- - Wednesday, June 26, 2013


After some agonizing political defeats, the Republican Party is discussing and debating the right path for future congressional and presidential elections. One area that needs to be emphasized is finding a way to make greater inroads with different racial and religious minorities.

In the past, Republicans focused on an informal election strategy of winning over the majority of white voters and a smattering of others. This constant fallback position often made the party look weak and out of touch with modern America. Alas, there are conservative stalwarts, including lawyer and activist Phyllis Schlafly, who still think the best approach is to “reach out for the white votes.”

With all due respect to Mrs. Schlafly, this would be an unwise idea.

The GOP needs to maintain or increase its overall percentage of the white vote, but it also needs to substantially enhance its appeal with blacks, Hispanics, Jews, Asians and women. The party’s primary concern should be, therefore, to rebuild the political tent and not marginalize certain groups even further.

It will surely be a difficult battle for the GOP to fight. In one notable example, younger Hispanics, who are one of America’s fastest-growing ethnic groups, are heavily in the Democratic camp. The best way for the GOP to achieve long-lasting electoral success is to show they mean something to everyone, understand the needs of others, and that conservatives would welcome regular input from all racial and religious communities.

Solidifying the white vote would please some conservatives but ultimately destroy the party’s chances for future electoral success. It’s just not the right way to go.

Fortunately, it appears Republicans have the ability to break through with some communities in different parts of the country.

Syndicated columnist Star Parker recently examined the case of two black Louisiana Democrats — state Sen. Elbert Guillory and city council member Ralph Washington of Central City, La. — who switched to the Republican Party. Her assessment of this switch was particularly noteworthy: “The mystery is why this is not happening more often. I’m asked all the time why, when it is so clear that blacks are damaged by the left-wing political agenda, black voters so uniformly and consistently support candidates — Democrats — who advance this agenda. My answer is that Republicans need to start acting more like the businesspeople they claim to be.”

Now, some cynics will argue that Democrats switching to Republican in the South, no matter the racial or religious affiliation, is meaningless. Yet that’s an easy and incorrect way to dismiss this important shift in party allegiance.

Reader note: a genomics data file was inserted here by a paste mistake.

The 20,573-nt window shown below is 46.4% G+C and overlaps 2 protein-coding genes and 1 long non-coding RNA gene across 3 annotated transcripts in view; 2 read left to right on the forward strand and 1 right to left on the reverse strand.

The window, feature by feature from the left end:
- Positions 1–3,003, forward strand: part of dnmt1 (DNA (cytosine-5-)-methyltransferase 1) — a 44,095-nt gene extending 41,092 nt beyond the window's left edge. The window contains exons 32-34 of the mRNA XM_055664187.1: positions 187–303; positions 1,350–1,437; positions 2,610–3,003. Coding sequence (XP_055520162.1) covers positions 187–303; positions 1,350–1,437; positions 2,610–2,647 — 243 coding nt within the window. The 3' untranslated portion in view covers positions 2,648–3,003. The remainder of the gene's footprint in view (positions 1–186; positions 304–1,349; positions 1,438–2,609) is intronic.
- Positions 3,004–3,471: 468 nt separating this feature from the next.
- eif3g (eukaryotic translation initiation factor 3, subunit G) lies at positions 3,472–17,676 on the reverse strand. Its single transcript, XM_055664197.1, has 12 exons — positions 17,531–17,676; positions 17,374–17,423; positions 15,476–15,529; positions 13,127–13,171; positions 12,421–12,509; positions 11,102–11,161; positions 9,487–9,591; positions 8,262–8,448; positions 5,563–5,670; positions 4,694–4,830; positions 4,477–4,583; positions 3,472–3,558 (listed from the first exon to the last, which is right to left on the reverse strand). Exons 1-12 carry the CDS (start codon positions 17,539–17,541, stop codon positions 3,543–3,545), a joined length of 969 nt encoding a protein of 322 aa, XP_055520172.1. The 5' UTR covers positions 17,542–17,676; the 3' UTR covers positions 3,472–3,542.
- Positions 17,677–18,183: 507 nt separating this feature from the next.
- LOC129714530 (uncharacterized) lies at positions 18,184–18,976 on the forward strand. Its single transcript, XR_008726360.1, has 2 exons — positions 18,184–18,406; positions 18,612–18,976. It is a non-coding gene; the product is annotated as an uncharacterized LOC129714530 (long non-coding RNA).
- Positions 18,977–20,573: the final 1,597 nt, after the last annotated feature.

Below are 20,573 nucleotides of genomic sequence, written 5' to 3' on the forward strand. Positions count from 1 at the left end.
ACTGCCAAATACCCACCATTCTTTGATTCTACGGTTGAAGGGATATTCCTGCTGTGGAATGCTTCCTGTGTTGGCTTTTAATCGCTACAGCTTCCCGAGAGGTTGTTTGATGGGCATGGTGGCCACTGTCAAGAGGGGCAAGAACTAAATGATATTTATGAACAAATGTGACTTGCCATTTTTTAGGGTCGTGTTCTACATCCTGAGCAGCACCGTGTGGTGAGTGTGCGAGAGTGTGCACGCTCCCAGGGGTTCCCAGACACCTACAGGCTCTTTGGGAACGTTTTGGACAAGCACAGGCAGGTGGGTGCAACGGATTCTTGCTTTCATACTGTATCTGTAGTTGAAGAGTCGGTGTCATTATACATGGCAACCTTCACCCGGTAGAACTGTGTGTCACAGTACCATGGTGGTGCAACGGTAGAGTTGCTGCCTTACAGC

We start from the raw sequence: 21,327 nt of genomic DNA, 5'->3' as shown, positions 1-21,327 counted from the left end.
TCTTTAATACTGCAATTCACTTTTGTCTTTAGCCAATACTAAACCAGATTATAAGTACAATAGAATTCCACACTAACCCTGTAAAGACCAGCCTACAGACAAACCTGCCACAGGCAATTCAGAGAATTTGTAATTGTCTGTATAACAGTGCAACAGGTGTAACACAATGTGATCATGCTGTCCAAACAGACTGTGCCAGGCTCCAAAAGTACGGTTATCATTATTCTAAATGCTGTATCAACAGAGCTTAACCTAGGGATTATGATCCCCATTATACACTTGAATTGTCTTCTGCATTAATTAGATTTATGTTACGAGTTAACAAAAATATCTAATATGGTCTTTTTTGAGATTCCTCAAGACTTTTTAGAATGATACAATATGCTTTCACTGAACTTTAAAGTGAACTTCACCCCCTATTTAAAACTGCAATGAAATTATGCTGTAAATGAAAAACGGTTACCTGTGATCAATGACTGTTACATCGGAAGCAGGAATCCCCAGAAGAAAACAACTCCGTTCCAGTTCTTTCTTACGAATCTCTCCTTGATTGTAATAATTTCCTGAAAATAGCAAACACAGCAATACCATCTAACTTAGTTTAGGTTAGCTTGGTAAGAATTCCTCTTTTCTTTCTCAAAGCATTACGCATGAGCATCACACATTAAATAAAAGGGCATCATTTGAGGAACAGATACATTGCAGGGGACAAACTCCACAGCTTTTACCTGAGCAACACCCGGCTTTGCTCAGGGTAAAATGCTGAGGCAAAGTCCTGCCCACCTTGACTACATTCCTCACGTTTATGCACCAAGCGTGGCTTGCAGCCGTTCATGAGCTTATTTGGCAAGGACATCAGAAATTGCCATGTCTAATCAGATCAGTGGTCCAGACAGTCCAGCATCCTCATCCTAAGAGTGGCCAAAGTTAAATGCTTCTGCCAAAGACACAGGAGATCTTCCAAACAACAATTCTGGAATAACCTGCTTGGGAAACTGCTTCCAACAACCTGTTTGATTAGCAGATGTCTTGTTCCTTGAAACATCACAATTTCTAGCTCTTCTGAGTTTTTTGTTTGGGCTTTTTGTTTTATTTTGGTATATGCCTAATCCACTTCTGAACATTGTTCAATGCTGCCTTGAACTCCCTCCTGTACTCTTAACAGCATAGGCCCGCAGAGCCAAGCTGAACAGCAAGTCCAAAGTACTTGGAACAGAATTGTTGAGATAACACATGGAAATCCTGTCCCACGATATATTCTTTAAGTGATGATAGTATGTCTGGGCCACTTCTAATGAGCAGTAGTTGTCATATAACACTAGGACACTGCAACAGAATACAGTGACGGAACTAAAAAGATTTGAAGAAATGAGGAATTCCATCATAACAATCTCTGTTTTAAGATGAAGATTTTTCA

Rather, the Republicans’ perception in Democratic-leaning communities has historically been viewed in a negative fashion because conservatives have sold their political and economic message poorly. A deficient communications strategy can, in turn, set back a party many steps in the process of breaking through in different communities.

Hence, Republicans must initiate a broader approach to winning elections and ultimately build a bigger and more permanent political coalition in the process.

The GOP needs to act like, as Ms. Parker suggested, the party of business. Capitalism must be promoted as an important theory and the free-market economy as a guiding principle. Support for across-the-board tax cuts, private-sector influence, trade liberalization and tax incentives for international companies to set up shop and increase job opportunities is a must. Fiscal conservatism has always resonated with different racial and religious communities, and now is a perfect time to re-emphasize this commitment.

The GOP also needs to act like the party of good governance. It’s incumbent for Republicans to promote smaller and more efficient government, less bureaucratic intrusion, and more transparency for politicians and political parties. Social programs need to be protected, but reforms to institutions such as health care and education have to be championed to make tax dollars more efficient.

Moreover, the GOP needs to act like the party of safety and security. The Republicans have to remain firm in their support of the war against terrorism, and refuse to negotiate with rogue states and totalitarian nations. Maintaining border security and cracking down on crime goes without saying. While the party must support the rights and freedoms of all legal immigrants, they have to maintain a watchful eye on illegal immigration.

If the Republican Party is able to use this approach to build a big political tent again to house all points of view, electoral success won’t be that far behind. To get to this stage, the chain linking the Democrats with different racial and religious communities must be permanently broken.

Michael Taube is a former speechwriter for Canadian Prime Minister Stephen Harper and a columnist with The Washington Times.

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